China hosts high-level diplomatic visits from Pacific Island Nations and Bangladesh

Li Qiang, Charlot Salwai, Jeremiah Manele, Sheikh Hasina

As the second half of 2024 begins, China is engaging in a series of high-level diplomatic visits, further solidifying its ties with the Global South. Leaders from Pacific Island countries (PICs) Vanuatu and Solomon Islands, along with Bangladesh, are scheduled to visit China, marking a significant chapter in Beijing’s whirlwind diplomacy.

At the invitation of Premier Li Qiang, Prime Minister Charlot Salwai of Vanuatu is visiting China from July 8 to 12. Prime Minister Jeremiah Manele of Solomon Islands will follow, visiting from July 9 to 15. Concurrently, Prime Minister Sheikh Hasina of Bangladesh is on a four-day official visit from July 8 to 11. These visits, announced by the Chinese Foreign Ministry, highlight the growing strategic partnerships between China and these nations.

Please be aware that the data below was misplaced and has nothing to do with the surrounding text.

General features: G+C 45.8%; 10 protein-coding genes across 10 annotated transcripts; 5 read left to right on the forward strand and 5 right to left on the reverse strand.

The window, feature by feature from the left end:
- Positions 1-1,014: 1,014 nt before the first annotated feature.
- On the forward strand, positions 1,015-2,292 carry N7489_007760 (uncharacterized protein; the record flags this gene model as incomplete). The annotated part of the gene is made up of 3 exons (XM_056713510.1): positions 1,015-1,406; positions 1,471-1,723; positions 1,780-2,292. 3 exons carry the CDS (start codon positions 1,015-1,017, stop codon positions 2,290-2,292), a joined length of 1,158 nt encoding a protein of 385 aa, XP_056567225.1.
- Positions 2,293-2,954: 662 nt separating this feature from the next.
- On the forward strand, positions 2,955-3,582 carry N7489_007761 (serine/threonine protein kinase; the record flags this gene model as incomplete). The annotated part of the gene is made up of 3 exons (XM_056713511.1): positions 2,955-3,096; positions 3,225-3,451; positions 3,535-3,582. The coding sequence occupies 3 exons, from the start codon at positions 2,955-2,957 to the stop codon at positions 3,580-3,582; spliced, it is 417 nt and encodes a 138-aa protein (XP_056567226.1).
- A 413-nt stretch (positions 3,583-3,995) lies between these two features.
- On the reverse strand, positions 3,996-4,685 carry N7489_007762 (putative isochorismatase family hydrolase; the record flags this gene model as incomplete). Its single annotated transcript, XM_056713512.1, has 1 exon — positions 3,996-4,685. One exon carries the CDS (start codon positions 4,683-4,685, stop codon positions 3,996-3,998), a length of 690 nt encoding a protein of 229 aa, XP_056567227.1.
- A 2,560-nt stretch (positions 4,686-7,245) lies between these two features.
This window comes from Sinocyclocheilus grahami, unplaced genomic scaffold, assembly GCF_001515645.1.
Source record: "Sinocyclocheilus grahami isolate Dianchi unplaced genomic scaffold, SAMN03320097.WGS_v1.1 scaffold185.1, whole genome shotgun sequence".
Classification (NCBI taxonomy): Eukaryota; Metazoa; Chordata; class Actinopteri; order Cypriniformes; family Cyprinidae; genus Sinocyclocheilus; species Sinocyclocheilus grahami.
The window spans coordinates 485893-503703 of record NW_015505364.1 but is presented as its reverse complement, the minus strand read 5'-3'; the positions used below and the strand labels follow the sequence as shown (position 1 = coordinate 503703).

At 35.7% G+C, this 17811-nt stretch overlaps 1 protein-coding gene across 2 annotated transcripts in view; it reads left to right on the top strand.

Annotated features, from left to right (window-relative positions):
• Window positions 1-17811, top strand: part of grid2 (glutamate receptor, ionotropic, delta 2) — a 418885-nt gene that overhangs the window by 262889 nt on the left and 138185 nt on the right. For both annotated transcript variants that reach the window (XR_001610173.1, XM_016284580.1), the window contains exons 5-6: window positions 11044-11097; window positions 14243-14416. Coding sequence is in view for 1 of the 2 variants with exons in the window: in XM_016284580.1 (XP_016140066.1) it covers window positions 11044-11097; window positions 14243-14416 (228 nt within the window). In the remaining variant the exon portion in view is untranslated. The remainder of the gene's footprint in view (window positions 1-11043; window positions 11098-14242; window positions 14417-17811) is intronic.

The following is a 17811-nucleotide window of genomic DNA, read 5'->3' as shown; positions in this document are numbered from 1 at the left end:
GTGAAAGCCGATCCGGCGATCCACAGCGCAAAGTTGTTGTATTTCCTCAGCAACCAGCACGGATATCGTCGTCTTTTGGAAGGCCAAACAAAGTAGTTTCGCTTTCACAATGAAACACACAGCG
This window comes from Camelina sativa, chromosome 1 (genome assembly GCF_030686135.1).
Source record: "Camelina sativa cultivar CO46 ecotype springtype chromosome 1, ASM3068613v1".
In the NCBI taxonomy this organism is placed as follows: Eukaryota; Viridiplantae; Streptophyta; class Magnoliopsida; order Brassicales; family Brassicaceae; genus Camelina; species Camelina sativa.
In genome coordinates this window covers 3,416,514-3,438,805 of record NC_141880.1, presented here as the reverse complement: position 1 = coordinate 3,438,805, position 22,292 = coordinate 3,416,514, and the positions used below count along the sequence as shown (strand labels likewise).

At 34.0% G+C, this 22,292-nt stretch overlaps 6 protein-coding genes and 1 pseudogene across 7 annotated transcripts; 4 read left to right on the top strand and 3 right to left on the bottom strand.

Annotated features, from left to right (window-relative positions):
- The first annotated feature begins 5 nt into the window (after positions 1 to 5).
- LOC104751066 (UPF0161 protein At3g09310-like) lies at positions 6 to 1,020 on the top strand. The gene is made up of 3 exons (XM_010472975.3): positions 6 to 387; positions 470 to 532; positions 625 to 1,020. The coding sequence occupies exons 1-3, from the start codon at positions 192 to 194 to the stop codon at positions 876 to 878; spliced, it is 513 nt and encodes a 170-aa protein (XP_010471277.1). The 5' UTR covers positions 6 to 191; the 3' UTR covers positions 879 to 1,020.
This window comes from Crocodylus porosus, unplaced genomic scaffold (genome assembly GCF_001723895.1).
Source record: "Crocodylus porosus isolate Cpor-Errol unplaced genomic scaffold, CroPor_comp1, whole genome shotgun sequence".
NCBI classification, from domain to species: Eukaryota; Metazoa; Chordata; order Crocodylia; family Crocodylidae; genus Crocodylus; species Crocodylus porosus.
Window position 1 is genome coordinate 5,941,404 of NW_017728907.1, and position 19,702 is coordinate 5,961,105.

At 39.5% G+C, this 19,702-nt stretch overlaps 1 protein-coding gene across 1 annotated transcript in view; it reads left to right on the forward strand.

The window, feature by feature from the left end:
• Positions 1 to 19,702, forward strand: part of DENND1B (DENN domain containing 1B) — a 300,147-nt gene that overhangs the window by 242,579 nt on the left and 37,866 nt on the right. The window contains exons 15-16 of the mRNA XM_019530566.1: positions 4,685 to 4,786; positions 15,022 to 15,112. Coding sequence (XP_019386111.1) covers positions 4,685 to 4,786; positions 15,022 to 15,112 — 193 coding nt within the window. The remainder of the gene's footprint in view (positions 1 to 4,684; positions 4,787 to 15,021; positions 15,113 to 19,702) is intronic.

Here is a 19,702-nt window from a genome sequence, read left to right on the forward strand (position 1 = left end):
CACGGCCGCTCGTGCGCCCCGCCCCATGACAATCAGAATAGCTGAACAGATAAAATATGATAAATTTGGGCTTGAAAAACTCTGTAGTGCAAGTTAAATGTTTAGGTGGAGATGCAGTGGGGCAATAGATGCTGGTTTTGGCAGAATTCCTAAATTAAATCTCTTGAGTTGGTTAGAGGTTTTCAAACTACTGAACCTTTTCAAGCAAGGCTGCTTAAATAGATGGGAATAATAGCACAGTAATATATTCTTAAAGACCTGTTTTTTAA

Prime Minister Hasina’s visit is particularly notable as it aims to elevate Bangladesh-China relations from a “strategic partnership” to a “comprehensive strategic cooperative partnership.” During her stay, Hasina is expected to meet Chinese President Xi Jinping and hold a delegation-level bilateral meeting with Premier Li Qiang on July 10. This visit underscores the mutual commitment to deepening bilateral ties and exploring new avenues for cooperation.

Observers and analysts from both domestic and international arenas have praised these visits as evidence of the fruitful outcomes of China’s win-win cooperation strategy with the Global South. This approach defies Western criticism and underscores the potential for deeper collaboration. The high-level talks and engagements are expected to further unlock this potential, demonstrating mutual respect, understanding, and support.